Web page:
Wednesday, July 16, 2014

Trouble in Paradise | La Roux


★★★★☆

Five years. Half a decade. Nearly two thousand days. Over forty thousand hours. Any way you want to count it, it's been too long since La Roux has released an album. In that time, the duo has dissolved into a solo effort by Elly Jackson, who struggled to regain confidence in her voice after the release of La Roux's debut  album. The road has not been easy to release a second album because of all of this Trouble In Paradise, but the results have not disappointed.

TRACK-BY-TRACK

The album opens with its lead single, "Uptight Downtown," and introduces us to a new and polished electronic sound. The chorus kicks in with a few extra instrumental stems and a loud wail of the song's title. The following track, "Kiss and Not Tell," is a cutesy, childish sounding bit with very repetitive synth and lyrical patterns. It's catchy, if nothing else, but doesn't particularly stand out. "Cruel Sexuality" seems take a much less bouncy sound, instead choosing to nod back to a seductive 1980s groove. The smooth vocal delivery really draws listeners into the song, especially in the chorus as Jackson sings, "Cruel sexuality / Am I fool to let you trouble me?"

This album seems to seep with sunny, bright influences and the electro-ballad "Paradise is You" is proof that it was meant to be this way. The song would be the perfect, glittering ending to a hot summer day's soundtrack. In the song, Jackson sings "And the palm trees make it feel like a paradise / Without you here, there's nothing nice / Because in your eyes, yeah, that's my paradise."

Sandwiched between two songs filled with summer-infused lyrics and influences, the song "Sexotheque" takes lyrical content back to sexuality and relationship issues. From what I can make of the lyrics, Jackson is comparing a discotheque to a strip club, essentially. In the chorus, she sings, "She wants to know why he's got all that money, money, money on him / He's at the sexotheque," insinuating the man is spending money on these flings instead of his steady girlfriend.

On Trouble In Paradise, La Roux introduces a electro-tropical fusion in "Tropical Chancer," which many fans have compared to Daft Punk's "Get Lucky." Steel drums, cowbells, synths, and Jackson's glossy voice combine to create an unforgettable tune about a womanizer taking advantage of vacationers that are easily to stumble into "true love."

Two of the first tracks to be sampled from the album were "Silent Partner" and "Let Me Down Gently." The former was sampled in an Instagram teaser, while the latter was released in full in May to raise some hype for the lead single and album announcement. "Silent Partner" is a long, dark track that is reminiscent of the soundtrack to the final 'boss' level of an old video. Meanwhile, "Let Me Down Gently" is divided into halves; one half utilizes slow synths and focuses on vocals while the second half wows listeners with a layered breakdown that definitely shows off the best of this new era.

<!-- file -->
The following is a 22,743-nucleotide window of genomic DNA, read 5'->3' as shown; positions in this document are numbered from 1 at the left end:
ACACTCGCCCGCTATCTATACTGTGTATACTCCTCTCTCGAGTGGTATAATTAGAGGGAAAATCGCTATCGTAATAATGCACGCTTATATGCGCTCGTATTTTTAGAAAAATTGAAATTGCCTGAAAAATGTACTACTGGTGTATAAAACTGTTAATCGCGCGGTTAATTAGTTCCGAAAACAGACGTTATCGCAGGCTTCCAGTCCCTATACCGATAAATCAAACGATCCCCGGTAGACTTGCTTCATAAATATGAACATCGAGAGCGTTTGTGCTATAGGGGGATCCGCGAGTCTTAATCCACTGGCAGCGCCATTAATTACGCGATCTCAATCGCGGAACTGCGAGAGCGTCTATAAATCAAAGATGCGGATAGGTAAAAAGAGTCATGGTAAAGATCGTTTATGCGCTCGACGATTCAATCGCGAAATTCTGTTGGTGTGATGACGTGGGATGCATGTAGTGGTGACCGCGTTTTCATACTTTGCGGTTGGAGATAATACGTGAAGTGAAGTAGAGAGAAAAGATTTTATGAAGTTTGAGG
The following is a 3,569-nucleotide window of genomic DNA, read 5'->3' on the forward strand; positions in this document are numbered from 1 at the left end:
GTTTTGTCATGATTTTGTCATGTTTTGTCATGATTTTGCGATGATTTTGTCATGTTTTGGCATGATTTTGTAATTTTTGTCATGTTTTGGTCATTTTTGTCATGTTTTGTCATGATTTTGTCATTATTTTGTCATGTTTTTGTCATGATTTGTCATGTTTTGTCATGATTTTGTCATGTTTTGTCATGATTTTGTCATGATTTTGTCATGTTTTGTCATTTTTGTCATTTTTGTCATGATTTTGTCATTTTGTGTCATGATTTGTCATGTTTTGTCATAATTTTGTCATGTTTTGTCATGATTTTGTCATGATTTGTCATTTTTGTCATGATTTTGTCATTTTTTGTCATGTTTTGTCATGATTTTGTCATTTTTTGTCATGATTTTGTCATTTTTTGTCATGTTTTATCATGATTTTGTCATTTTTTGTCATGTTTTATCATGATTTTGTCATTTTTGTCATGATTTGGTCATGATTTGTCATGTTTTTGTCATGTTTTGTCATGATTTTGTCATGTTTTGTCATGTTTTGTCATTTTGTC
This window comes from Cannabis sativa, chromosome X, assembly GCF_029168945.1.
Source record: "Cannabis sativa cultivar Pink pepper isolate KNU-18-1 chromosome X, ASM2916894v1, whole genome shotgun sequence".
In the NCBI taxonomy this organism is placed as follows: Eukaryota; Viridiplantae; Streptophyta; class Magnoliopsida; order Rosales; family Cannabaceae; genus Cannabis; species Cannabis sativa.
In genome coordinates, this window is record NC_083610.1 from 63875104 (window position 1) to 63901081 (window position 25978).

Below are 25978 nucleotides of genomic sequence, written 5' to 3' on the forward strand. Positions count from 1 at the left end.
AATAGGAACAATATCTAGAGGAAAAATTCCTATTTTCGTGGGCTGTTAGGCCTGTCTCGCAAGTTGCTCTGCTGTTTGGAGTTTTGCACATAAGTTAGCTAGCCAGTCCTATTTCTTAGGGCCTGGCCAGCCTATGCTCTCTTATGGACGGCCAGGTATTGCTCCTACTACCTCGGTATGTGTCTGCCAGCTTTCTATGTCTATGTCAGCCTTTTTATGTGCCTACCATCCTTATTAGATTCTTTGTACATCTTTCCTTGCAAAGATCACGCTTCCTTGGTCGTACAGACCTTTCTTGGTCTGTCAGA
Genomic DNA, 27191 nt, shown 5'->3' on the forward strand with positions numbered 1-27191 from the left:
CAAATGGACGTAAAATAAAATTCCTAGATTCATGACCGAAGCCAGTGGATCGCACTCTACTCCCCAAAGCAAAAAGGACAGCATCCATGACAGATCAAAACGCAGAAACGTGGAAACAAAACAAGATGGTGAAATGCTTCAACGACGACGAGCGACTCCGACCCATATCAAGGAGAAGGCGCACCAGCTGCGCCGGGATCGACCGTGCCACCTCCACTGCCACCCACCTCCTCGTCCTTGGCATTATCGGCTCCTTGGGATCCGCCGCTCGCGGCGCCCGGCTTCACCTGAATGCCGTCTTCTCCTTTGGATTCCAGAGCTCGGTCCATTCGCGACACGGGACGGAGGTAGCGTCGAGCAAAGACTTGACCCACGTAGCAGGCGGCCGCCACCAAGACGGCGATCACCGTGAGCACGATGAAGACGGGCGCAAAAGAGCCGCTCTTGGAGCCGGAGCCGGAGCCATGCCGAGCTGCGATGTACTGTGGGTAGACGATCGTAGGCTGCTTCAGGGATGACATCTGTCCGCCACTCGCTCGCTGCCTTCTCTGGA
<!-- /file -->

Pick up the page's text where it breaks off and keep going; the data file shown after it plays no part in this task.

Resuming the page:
Trouble in Paradise ends with one of its weakest tracks, "The Feeling," which features some very mousy vocals but very atmospheric, airy production. The track would close the album much better if the vocal delivery would have been improved, though.

OVERALL

Nine tracks seems like such a small outfit given the time that La Roux has been out of the spotlight, but were these songs worth the wait? Most definitely. It's obvious that these songs had a long time to ripen in the studio before they were finally let free to public listeners. Personally, the only track that fell flat was the ending bit, "The Feeling," but powerful songs like lead single "Uptight Downtown" and the smooth "Cruel Sexuality" draw attention away from the one rotten apple in the basket.

As I said before, Trouble in Paradise definitely leans towards a much cleaner production route than La Roux's preceding album, which really helped make this album shine. In all honesty, Elly Jackson's voice is slightly limited, but the sleek synths and glimmering sound effects of this album make up for that fact. On a last note, releasing this album in the dog days of summer was definitely the right decision for the benefit of its listeners; if oases had sound systems similar to those in department stores, Trouble in Paradise would be played on a loop.

Trouble in Paradise will be released in the United States on July 22, 2014, distributed jointly by Interscope Records and Cherrytree Records.

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Maira Gall